The Season Pass
I’ve spoken before about my feelings about downloadable content. I’ll sum them up for those who may be new; I don’t like it, and I won’t buy it. The season pass continues with this trend with a few notable exceptions.
A season pass is a pre-purchase of dlc with the promise of delivery within a certain amount of time. I disliked dlc enough; now they’re asking customers to pre-pay for dlc that hasn’t even been announced yet. It doesn’t strike people as a problem that once it’s announced, they may not like it, but no longer have the option not to purchase it.
Let me give you an example. I loved Borderlands (and am enjoying Borderlands 2), but I hated the Moxxi expansion. It was so bad, in fact, that it ruined the game for both my buddy and me, and we didn’t do the 4th and final xpac because we were so disgusted with Moxxi. Borderlands 2 – almost immediately upon being released – offered a season pass for its dlc alongside it’s first dlc package (which is another problem well documented elsewhere). I might have potentially considered paying for that one (despite my vehemence against DLC), except I cannot guarantee there won’t be another Moxxi. If I hadn’t played the first one, I might not know that, and be locked into something I’d hate.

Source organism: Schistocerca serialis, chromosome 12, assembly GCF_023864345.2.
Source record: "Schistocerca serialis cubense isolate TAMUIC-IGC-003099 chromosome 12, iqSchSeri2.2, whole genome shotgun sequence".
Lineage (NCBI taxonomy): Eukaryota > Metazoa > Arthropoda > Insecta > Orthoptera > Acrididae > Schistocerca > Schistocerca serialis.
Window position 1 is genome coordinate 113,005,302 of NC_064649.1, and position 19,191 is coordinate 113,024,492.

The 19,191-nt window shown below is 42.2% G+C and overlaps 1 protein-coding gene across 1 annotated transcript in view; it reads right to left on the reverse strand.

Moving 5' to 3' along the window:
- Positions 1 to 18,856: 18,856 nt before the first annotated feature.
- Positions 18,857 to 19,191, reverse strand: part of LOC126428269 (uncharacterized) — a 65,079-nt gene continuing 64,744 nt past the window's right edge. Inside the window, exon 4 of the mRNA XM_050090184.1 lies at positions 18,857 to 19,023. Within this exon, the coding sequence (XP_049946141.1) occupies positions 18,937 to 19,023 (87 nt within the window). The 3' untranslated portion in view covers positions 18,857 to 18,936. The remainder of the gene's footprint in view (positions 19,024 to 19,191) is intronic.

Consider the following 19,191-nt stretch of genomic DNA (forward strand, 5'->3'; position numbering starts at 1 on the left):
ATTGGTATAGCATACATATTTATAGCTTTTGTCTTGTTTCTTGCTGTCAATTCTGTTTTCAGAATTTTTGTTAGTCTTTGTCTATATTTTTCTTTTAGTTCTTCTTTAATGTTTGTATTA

Beside this rather greedy business model is The Walking Dead, which does the season pass correctly. With Walking Dead, there essentially wasn’t a cost outside of the season pass; purchasing the game as a whole meant purchasing the season pass, as well. That’s a similar strategy as one might see for an MMO; no initial cost, but a subscription. The difference is this subscription covered a specific set amount of time (the first “season” of the “show”).
As I’m sure you’ve guessed from my explosive love of that game, I purchased the Walking Dead. The season pass there made sense; it wasn’t an additional cost for a complete product; it was the complete product. I’d like to see more of that; there’s no reason a game like Borderlands 2 couldn’t be released in a similar fashion. Sure, it would be more expensive, but the development was, as well, as I have no problems with that. Then, since you’d “paid” for access for a whole unit of time, they could release complimentary improvements to the game without needing to nickel and dime you for extra outfits and the like.
Endless Space is a good example of that one, except they didn’t advertise it as a season pass; you just bought the game and get free updates with new features and content. You know, like games used to provide for us – for free.
Stubborn (and fed up with nickels and dimes)